“Food fascinates me. I think if I had not become an artist I would have been a cook. As a child, whenever my mother was in the kitchen making food, I wanted to be there by her side. Back then, I wasn’t particularly interested in helping so much as I wanted her to teach me how to cook. It was with her and my three sisters – who I spent a lot of time eating with – that I discovered just how much of a foodie I really am. The very first meals they taught me to make were vegetable dishes that came from the region where I was born and raised, Bihar, in East India.
Even after childhood, my passion for food and cooking found its way into my art. When I first started working I was quite experimental. I didn’t hesitate to use all kinds of material in my pieces. I realised how a sculpture can be simplified, and how everyday objects can be made into murals. I also wanted to do something different and use items that no one had worked with before. Because I spent a lot of time in the kitchen cooking – looking at pots and pans – I thought why not do something with it, especially because I am so close to it. Since becoming an artist, I have seen the Indian contemporary art scene evolve, but it still has a long way to go. While there are quite a lot of people now working in the industry, all the artists – even those in different cities like New Delhi, Mumbai or Calcutta – know one another. As of four years ago, we also got the India Art Fair that takes place in New Delhi. This was once unheard of. I find it incredible to see the amount of people who come to see the work in this fair. Still, the one thing I have noticed in the Indian contemporary art scene today is that people tend to talk about money more than art. I think that is quite sad. I do believe if that changes – and people start focusing more on the art – then everything else will follow.
Growing up we had a lot of customs at home, one of which was every Saturday we used to eat a daal and rice dish called khichdi. Not only was it for sustenance but it also had a powerful spiritual element to it. In Hinduism we have many gods and goddesses. It is believed that the “Saturday God” can be quite dangerous. And so to calm the gods, as well as ourselves, we would eat khichdi. In India, it was once accepted practice to let men eat first and women later. This was the case for my mother’s generation. Now with mine, this practice has for the most part gone. In my house we all eat together. Of course, this is just one of many things changing in India. Today, everybody in India eats everything. All over the country, from east to west, food is completely transforming. And the middle class keeps on growing fast. You can see it from the number of cars, how hard people are working, five-star hotels and the way cities are growing. Yet, despite all these transformations, the reality is that most of us prefer to eat at home. I don’t think this will change soon.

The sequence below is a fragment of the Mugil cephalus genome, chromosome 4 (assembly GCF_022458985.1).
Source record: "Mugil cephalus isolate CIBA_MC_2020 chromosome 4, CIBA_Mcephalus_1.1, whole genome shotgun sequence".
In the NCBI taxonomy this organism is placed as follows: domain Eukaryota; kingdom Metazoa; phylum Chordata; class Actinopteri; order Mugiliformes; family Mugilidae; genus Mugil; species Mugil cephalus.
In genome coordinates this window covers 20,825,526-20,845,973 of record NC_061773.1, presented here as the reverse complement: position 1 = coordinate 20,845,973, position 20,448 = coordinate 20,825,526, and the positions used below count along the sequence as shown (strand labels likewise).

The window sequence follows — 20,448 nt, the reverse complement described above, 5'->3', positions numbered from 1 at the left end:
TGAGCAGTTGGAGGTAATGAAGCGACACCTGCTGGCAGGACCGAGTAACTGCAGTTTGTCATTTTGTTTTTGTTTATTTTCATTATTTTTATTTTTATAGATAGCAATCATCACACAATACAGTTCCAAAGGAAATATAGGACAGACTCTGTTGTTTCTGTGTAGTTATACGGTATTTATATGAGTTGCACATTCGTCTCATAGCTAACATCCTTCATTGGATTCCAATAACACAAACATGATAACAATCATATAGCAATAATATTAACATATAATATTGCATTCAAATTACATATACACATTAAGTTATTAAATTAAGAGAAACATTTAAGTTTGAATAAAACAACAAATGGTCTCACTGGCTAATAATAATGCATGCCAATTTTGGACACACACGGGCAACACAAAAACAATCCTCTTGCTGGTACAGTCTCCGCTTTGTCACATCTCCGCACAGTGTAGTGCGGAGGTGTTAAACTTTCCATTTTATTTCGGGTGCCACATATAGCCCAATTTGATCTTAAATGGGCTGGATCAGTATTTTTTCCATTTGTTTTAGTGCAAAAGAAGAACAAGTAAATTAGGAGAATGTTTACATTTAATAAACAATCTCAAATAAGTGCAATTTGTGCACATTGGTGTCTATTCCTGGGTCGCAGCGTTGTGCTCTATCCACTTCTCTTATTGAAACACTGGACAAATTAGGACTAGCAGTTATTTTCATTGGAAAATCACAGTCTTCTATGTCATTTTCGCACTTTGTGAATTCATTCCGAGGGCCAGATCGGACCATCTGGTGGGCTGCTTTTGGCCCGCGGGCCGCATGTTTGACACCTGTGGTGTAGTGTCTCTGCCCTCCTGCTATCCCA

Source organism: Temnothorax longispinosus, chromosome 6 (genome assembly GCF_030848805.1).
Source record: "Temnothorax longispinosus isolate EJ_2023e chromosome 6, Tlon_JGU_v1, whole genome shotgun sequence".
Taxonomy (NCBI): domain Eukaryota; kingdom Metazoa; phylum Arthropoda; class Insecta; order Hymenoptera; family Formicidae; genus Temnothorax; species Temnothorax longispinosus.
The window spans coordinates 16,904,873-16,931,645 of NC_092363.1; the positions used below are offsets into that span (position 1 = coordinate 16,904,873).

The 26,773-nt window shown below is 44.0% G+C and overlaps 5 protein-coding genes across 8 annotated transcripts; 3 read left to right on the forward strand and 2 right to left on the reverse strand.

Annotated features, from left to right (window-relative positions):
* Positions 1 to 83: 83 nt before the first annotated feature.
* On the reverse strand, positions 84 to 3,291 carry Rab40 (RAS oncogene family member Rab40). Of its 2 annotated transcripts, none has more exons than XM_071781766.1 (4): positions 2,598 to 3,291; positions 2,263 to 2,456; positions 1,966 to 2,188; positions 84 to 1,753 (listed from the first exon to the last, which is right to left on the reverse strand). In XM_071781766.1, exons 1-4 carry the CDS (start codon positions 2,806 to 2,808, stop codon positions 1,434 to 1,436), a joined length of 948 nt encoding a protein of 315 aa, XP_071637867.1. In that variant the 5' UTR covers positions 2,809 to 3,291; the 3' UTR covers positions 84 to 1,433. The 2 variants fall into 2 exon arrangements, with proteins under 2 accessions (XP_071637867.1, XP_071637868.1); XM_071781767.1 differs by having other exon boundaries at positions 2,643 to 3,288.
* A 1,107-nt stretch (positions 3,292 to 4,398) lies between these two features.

When I first moved to New Delhi, life on my own was very emotional. I was really a struggling artist looking to make a mark in the big city. But even though I was struggling with just about everything, I remember that I was still very happy. Even without anything, I remember really loving it. I had focus and energy. I was starving to see what was going on in the world around me. This was also the city where I met my partner, Bharti Kher, who is also an artist. She came here from the UK. She didn’t know how to cook, but we were in love. And so for almost 10 years I was cooking for us. Now, though, she has become a fantastic cook.
Sitting at the table of my very last meal would be those who are so very important to me – my family. My children love food, and although they aren’t cooking yet, they are very honest about how a dish tastes. I would want us to talk about the two things in my life that are most dear to me: art and food. All of us eating together is one of the most enjoyable aspects of my life. I like to live with art and I want to die with it too. I couldn’t think of anything more pleasurable than if I was surrounded by it while eating my last meal.”
Subodh Gupta’s works have sold for as much as $1.43m (€1.08m) and famously have used cow dung and kitchen utensils. He has exhibited at venues including New York’s Guggenheim Museum and Hauser & Wirth.
Gupta’s mother prepared the meal in his family home, located in an apartment complex in the town of Gurgaon, a hub for India’s growing middle class.
Pakora: eggplant, spinach and okra deep-fried in chickpea flour with various chutneys
White rice mixed with green peas and carrots
Daal tadka (yellow daal)
Water, white and red wine
(Serves 5 to 6)
1kg of lamb
750g of onions
1 full clove of garlic
4 tbsp of sunflower oil or ghee
1/2 tsp of cumin seeds
½ tsp of turmeric powder
½ tbsp of salt (according to taste)
4 pieces of black cardamom
½ tsp of cinnamon
2 dried red chillies
1½ sticks of cinnamon
2 tbsp of green coriander
- Heat sunflower oil in a large pan.
- Add the cumin until its almost burnt.
Chop onions and garlic and place into pan.
- Bring the flame to high for two to three minutes. Then lower and keep stirring. Sauté the onions for 30 minutes and then add the lamb, along with the turmeric, cardamom, cumin and chillies.
- Season the meat with salt and then stir together.
- Cook on a low flame for 40 minutes. If the meat becomes dry add ½ cup of warm water.
- Garnish dish with chopped green coriander.